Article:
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scene and compare/contrast the newly found genetic information to previous
stored data, making it extremely useful in finding serial criminals and eliminate the
innocent from being sentenced. In fact, the National Research Council (NRC) came to
the conclusion that DNA was the only forensic method [that] has been rigorously
shown to have the capacity to consistently, and with a high degree of certainty,
demonstrate a connection between evidence and a specific individual source
(Wilson, 2010, p. 459).
What adds credibility to evidence found by forensic applications, such as
DNA analysis, is when the forensic examiner himself/herself do a site visitation.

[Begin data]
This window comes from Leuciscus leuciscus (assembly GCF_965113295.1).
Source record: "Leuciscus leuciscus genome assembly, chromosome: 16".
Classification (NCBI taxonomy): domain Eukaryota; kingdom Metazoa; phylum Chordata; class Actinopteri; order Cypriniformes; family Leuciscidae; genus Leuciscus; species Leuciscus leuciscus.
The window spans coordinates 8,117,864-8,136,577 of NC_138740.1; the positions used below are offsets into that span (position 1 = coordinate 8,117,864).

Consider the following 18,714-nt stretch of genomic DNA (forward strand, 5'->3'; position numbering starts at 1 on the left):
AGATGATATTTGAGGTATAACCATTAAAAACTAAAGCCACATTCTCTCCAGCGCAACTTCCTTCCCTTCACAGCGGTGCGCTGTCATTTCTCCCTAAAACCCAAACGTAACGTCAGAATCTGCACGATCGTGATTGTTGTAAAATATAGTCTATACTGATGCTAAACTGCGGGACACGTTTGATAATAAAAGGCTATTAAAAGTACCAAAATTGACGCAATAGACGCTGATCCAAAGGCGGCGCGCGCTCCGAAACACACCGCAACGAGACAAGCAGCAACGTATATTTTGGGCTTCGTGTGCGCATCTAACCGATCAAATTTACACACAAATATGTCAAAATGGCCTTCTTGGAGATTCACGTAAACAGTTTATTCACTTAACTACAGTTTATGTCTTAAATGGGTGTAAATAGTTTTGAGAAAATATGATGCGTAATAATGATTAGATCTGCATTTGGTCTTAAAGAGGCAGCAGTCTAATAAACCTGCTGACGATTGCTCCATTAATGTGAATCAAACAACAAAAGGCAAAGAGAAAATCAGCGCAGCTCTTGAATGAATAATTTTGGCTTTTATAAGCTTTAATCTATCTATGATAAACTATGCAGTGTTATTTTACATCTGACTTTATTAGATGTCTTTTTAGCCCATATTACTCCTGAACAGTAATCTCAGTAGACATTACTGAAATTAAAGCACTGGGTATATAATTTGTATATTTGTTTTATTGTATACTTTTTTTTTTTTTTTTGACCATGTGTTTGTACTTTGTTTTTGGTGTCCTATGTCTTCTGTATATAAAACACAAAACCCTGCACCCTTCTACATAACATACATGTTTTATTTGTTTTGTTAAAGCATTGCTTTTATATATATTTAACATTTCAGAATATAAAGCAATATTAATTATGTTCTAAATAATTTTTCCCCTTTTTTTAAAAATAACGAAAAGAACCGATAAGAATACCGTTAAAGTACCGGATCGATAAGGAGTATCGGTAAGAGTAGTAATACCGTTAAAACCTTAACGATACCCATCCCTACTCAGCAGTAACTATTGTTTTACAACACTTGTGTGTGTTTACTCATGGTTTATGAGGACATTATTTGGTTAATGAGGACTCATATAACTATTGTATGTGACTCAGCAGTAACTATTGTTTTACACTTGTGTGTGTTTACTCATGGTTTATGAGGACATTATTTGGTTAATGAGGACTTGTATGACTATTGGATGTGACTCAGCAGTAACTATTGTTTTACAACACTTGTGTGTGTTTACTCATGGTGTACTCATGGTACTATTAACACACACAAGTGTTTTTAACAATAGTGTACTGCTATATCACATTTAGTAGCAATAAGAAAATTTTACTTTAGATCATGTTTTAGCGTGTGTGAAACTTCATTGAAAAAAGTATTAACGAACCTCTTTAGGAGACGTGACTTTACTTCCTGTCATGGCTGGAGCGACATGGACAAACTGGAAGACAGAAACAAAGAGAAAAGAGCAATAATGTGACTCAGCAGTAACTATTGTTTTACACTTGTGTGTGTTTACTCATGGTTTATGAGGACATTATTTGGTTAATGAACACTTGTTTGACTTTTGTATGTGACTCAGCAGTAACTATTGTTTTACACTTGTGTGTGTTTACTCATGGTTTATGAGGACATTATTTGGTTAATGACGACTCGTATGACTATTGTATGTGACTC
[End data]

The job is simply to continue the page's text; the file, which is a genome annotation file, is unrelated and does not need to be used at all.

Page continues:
According to Mohandie (2013), site visits and crime scene visitation by forensic
psychologists and psychiatrists may enhance the accuracy and credibility of their
forensic work in criminal, civil, and other important contexts (p. 719). This site
visitation technique adds accuracy to forensic results because it allows the examiner
to see first-hand the crime scene and therefore being able to gain much better
perspective on how the crime happened, why it happened, and if there were any
discrepancies (that initial investigators missed) that could maybe hinder collected
evidence. However, a site visitation isnt as reliable as Mohandie (2013) makes it
seem. For example, fire investigators look for evidenceresidues of flammable
liquids at the crime scene. This analyst makes a site visitation and hunt[s] for